The debate about the physical development of New York City inevitably focuses on large-scale projects: Atlantic Yards, Hudson Yards, and the World Trade Center site. But those massive developments are not where most job growth typically takes place; they largely involve relocating existing jobs much more than creating new permanent ones. The current slow-down in development brought about by the recession provides a chance to refocus attention on how urban planning can create jobs. With unemployment at 10 percent in New York City, we cannot afford to miss any opportunities, and a number of good ones are in front of us.
A large part of my career has been spent as an entrepreneur in the city, building businesses here, raising capital and creating employment. I know from experience that New York City is a great place to launch and nourish a business. High taxes certainly don't help, but they don't negate some other remarkable advantages. Those include: density and the availability of extraordinary talent with a wide range of skills; access to markets and the sheer size of the business community; 24-hour services including the subway system, restaurants, and business-service providers, and the presence of first-rate academic institutions with talented and creative graduates eager to stay in New York and get working.
And what's probably most important to entrepreneurs is the availability of convenient, inexpensive, flexible space (for working and living). This is where the megaprojects fall short. They tend to provide expensive space that's configured for traditional office, retail, and residential needs. They hold little of interest to entrepreneurs. They lack the informality and flexibility that are so much a part of the start-up process. They don't inspire or mingle with the interests, attitudes, and needs of most entrepreneurs, whether these new businesses are professional services or production-oriented.
As renowned economic development expert Richard Florida writes: "Garages, warehouses, historic buildings, affordable housing - all of these are the places where dreams and economic innovations take hold... Jane Jacobs once again put it best and most simply: 'New ideas require old buildings.'"
It's the traditional New York City neighborhood that suits the entrepreneur, with its mix of storefronts, upstairs apartments, inexpensive street food, and 24-hour diners. This is what New York has to maintain if it's going to incubate new growth businesses, and convenience will always be a crucial part of the mix for entrepreneurs. That's why we need to focus special attention on the preservation of neighborhoods close to the business core. These are in all five boroughs, but proximity and ease of access to Manhattan matters for many.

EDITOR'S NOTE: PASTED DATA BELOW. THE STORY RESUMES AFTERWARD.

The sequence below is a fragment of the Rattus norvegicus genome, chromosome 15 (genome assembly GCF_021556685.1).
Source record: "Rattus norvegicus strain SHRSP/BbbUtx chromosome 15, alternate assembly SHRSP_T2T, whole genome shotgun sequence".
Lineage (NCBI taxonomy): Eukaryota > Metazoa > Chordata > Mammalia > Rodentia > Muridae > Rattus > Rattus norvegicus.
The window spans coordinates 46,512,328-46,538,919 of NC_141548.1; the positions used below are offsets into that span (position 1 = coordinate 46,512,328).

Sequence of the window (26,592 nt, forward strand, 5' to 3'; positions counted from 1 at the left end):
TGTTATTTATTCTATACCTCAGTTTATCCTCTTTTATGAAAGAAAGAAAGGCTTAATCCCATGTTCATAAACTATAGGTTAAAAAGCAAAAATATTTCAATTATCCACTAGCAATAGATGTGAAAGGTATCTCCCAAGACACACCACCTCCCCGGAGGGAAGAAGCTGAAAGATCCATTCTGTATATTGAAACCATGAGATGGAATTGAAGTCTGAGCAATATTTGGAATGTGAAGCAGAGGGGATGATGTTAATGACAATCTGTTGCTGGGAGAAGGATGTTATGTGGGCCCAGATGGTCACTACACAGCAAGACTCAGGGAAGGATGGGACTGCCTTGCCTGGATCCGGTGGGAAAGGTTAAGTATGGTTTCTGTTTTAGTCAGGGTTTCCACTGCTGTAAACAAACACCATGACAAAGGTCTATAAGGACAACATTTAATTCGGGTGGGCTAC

Two opportunities and challenges facing the city deserve particular attention at the moment:
First, the Garment District in midtown Manhattan could soon be facing more zoning changes that could fundamentally alter its character and undercut its growth potential in the process. The District - located on Manhattan's West Side, south of 42nd Street - is a neighborhood that has, over the years, developed the highest concentration of fashion businesses and talent anywhere. Many of those businesses are small ones; others started small and have grown to become among the best-known companies in the world. And the District has become a hot-bed for other entrepreneurs, including small non-profits and theaters.
The Garment District is the epitome of an incubator district: a dense concentration of designers and related businesses, flexible space for start-ups, proximity to both Parsons and the Fashion Institute of Technology, and a steady influx of new designers and other creative entrepreneurs eager to prove themselves. We should be very careful about disturbing such a successful recipe for sustainable economic development. New York's fashion industry generates $10 billion in wages annually, and fashion manufacturing represents more than one quarter of all manufacturing jobs in the city.
Second, the new 17-acre campus of Columbia University, being developed on the West Side at 125th Street, provides another opportunity. The campus offers enormous advantages to the city, expanding New York's intellectual base and research capacity, and the challenge for the city now is to ensure that, as it develops, the surrounding areas benefit sufficiently from job generation. This, in part, requires that the nearby neighborhoods have the amenities and attributes needed to attract the entrepreneurs and related businesses that the new campus can inspire.
New York will always be a city of mega-projects. It's a city of big dreams. The challenge is to ensure that those dreams are compatible with business growth and do not undercut the job-generating potential of the city's fundamental fabric of urban neighborhoods.
The author is President of The Municipal Art Society of New York (www.mas.org).